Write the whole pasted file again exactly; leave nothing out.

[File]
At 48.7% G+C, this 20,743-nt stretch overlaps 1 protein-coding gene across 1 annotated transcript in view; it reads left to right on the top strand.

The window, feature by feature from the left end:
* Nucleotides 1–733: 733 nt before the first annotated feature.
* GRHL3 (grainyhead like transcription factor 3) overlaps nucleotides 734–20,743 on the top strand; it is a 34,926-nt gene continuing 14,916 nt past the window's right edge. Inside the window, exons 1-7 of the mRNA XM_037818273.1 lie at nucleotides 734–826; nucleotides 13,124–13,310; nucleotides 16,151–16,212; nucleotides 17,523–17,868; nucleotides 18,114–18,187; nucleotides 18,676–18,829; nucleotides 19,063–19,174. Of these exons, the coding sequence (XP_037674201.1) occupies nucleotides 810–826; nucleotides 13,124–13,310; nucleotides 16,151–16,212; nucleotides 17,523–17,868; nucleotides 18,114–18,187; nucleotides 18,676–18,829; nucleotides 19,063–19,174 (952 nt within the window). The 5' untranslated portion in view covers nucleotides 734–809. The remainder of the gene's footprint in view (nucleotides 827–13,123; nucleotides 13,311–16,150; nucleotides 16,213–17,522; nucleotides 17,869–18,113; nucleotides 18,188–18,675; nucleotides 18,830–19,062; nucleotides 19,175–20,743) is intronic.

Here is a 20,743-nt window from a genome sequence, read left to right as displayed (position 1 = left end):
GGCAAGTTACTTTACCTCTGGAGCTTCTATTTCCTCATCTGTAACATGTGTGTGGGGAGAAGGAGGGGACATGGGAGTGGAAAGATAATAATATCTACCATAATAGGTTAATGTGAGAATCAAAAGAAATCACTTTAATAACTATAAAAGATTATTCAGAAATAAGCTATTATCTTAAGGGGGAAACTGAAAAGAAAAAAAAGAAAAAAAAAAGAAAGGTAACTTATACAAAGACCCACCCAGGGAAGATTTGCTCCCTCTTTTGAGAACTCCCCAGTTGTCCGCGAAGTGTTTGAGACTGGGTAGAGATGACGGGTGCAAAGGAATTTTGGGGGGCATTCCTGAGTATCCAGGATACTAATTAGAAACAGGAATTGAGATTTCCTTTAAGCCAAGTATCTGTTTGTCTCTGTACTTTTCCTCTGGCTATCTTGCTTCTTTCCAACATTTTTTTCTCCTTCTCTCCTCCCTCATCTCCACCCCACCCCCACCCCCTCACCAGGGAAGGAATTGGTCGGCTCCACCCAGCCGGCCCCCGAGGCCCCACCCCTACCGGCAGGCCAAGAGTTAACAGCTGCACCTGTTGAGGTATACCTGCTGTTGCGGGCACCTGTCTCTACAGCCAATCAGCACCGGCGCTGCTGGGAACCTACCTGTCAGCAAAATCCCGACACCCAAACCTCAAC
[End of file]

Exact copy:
At 48.7% G+C, this 20,743-nt stretch overlaps 1 protein-coding gene across 1 annotated transcript in view; it reads left to right on the top strand.

The window, feature by feature from the left end:
* Nucleotides 1–733: 733 nt before the first annotated feature.
* GRHL3 (grainyhead like transcription factor 3) overlaps nucleotides 734–20,743 on the top strand; it is a 34,926-nt gene continuing 14,916 nt past the window's right edge. Inside the window, exons 1-7 of the mRNA XM_037818273.1 lie at nucleotides 734–826; nucleotides 13,124–13,310; nucleotides 16,151–16,212; nucleotides 17,523–17,868; nucleotides 18,114–18,187; nucleotides 18,676–18,829; nucleotides 19,063–19,174. Of these exons, the coding sequence (XP_037674201.1) occupies nucleotides 810–826; nucleotides 13,124–13,310; nucleotides 16,151–16,212; nucleotides 17,523–17,868; nucleotides 18,114–18,187; nucleotides 18,676–18,829; nucleotides 19,063–19,174 (952 nt within the window). The 5' untranslated portion in view covers nucleotides 734–809. The remainder of the gene's footprint in view (nucleotides 827–13,123; nucleotides 13,311–16,150; nucleotides 16,213–17,522; nucleotides 17,869–18,113; nucleotides 18,188–18,675; nucleotides 18,830–19,062; nucleotides 19,175–20,743) is intronic.

Here is a 20,743-nt window from a genome sequence, read left to right as displayed (position 1 = left end):
GGCAAGTTACTTTACCTCTGGAGCTTCTATTTCCTCATCTGTAACATGTGTGTGGGGAGAAGGAGGGGACATGGGAGTGGAAAGATAATAATATCTACCATAATAGGTTAATGTGAGAATCAAAAGAAATCACTTTAATAACTATAAAAGATTATTCAGAAATAAGCTATTATCTTAAGGGGGAAACTGAAAAGAAAAAAAAGAAAAAAAAAAGAAAGGTAACTTATACAAAGACCCACCCAGGGAAGATTTGCTCCCTCTTTTGAGAACTCCCCAGTTGTCCGCGAAGTGTTTGAGACTGGGTAGAGATGACGGGTGCAAAGGAATTTTGGGGGGCATTCCTGAGTATCCAGGATACTAATTAGAAACAGGAATTGAGATTTCCTTTAAGCCAAGTATCTGTTTGTCTCTGTACTTTTCCTCTGGCTATCTTGCTTCTTTCCAACATTTTTTTCTCCTTCTCTCCTCCCTCATCTCCACCCCACCCCCACCCCCTCACCAGGGAAGGAATTGGTCGGCTCCACCCAGCCGGCCCCCGAGGCCCCACCCCTACCGGCAGGCCAAGAGTTAACAGCTGCACCTGTTGAGGTATACCTGCTGTTGCGGGCACCTGTCTCTACAGCCAATCAGCACCGGCGCTGCTGGGAACCTACCTGTCAGCAAAATCCCGACACCCAAACCTCAAC